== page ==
The White House arranged a special meeting at which Civil Service Commission officials counseled former Carter campaign workers on the intricacies of government job-hunting.
Between 200 and 300 persons, some of them unhappy at not being offered high-level jobs in the Carter administration, were briefed on political and career positions.
They received instructions on filling out basic employment forms by teams of CSC personnel in the Department of the Interior's auditorium and were given a CSC telephone number to call for further counseling.
Arch S. Ramsay, director of the CSC Bureau of Recruiting and Examining, told them their political campaign work would be considered like other past employment in determining their aptitude for government jobs. He urged them to describe their political work "in detail" on their applications.
Ramsay said yesterday the former Carter workers did not receive special treatment. "We go to any organization that asks for a presentation on the civil service," he said. He said none of the applications would be "handled out of order" by CSC officials.
A White House job-referral system under the Nixon administration was widely criticized in a House investigation last year as a method of inserting political choices into career positions. Ramsay said the CSC had gone "to lots of trouble" since then to prevent special treatment of the politically favoured.
The meeting was arranged by the White House personnel office, whose representative on the scene was William Pollack.
Pollack said the crowd consisted of former campaign workers, others with experience working in government affirmative-action programs and some from the general public. "We have had a lot of inquiries from people," he told a reporter Wednesday night. Those invited had either called the White House seeking jobs or had sent resumes, he said.
He insisted that the session did not amount to special treatment for those who had campaigned for Carter during the primaries and general election last year.
Asked why the meeting was limited only to certain groups that had contacted the White House, he denied it was closed to everyone else. "The door was ooen," he said.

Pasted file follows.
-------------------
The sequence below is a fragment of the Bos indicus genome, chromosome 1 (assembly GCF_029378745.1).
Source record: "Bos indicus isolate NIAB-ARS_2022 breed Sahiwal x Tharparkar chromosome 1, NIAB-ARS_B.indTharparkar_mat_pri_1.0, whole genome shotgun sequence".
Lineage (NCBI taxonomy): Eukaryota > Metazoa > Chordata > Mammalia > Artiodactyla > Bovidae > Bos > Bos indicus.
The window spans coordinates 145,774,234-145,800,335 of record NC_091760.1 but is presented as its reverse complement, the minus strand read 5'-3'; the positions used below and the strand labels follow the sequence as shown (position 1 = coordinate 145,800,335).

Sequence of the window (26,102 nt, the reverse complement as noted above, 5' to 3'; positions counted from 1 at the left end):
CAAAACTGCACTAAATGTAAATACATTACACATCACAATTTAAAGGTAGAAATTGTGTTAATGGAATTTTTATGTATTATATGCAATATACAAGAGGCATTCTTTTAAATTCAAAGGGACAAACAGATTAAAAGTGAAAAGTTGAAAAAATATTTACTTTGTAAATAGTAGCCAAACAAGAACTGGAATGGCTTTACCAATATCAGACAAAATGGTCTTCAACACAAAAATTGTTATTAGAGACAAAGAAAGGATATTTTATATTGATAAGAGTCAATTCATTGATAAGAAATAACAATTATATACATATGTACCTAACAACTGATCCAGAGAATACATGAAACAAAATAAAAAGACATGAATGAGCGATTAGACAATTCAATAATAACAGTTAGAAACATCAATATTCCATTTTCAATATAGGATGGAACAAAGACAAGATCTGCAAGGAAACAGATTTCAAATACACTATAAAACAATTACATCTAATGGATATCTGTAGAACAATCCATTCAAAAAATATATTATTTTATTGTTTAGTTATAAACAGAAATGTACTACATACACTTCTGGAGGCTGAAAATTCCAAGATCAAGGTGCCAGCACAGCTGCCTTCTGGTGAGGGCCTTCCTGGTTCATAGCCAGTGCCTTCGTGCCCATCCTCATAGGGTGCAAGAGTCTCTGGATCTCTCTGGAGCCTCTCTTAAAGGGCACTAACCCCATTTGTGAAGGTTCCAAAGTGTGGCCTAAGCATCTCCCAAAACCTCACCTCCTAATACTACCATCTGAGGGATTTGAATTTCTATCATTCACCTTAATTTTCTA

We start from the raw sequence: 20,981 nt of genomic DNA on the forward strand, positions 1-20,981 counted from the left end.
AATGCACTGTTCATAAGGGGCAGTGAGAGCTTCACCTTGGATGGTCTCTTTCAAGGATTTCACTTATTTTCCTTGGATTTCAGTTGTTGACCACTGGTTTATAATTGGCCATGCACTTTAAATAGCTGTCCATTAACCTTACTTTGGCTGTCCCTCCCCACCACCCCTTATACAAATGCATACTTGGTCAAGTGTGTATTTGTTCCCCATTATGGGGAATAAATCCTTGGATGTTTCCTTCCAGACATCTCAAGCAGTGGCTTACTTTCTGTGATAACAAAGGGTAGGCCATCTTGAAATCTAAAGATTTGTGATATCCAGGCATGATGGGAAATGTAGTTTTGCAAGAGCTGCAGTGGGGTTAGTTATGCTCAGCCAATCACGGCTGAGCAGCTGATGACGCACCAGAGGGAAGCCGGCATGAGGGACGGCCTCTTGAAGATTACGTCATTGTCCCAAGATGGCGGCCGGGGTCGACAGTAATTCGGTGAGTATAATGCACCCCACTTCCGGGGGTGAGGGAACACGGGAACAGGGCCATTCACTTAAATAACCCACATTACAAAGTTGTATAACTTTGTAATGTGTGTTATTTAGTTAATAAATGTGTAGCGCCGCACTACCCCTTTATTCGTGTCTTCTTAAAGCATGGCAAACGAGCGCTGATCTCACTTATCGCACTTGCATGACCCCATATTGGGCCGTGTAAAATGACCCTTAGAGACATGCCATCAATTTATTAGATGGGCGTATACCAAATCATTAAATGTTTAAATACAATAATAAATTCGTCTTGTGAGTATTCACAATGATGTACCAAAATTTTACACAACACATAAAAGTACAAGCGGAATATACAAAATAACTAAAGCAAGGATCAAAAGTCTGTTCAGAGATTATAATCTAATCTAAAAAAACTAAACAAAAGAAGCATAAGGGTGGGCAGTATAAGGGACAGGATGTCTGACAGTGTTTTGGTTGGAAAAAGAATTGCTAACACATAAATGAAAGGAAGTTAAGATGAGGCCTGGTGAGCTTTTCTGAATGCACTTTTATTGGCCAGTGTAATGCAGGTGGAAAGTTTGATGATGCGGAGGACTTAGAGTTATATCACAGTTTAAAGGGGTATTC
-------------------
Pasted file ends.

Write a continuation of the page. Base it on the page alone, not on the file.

No public announcement of the meeting was made and those attending said they had been called by the White House or told by a friend the meeting would be held.
Since the Carter administration took office Jan. 20, there have been continuing complaints from former campaign workers that they were failing to get high-level jobs.
A week after the inauguration, the White House began offering help with a job-referral program, sending the names of more than 100 former workers to about 15 executive branch departments and agencies. Jim King, head of the White House personnel office, suggested that department heads consider hiring people under a special CSC regulation permitting 90-day "transition appointments."
One woman present at Wednesday's meeting said there is widespread displeasure among former Carter workers that they have been passed over for the choicer political appointments in the Schedule Category.
She said many were disappointed that the meeting did not provide them with advice on obtaining the Schedule C jobs, which are filled by presidential appointment.
"A lot of people were very, very cynical," she said. "They felt they were going to get some help in terms of the 'Cs' and all they got was some instruction on applying to the civil service."
Ramsay told the job-seekers Wednesday night that they ought to consider lower-level civil service jobs even if they had hopes of making the higher levels of Schedule C.
He said all relevant background experience, including political experience, would be considered in reviewing their applications. The low salaries normally paid political workers would not be held against them in determining what salary-range jobs in government might be offered, he assusred the audience.
Those present were urged to call Kay Dolan at the CSC. Dolan, a job information specialist for the Washington-area CSC office, said yesterday that she handled their calls as she would anyone's.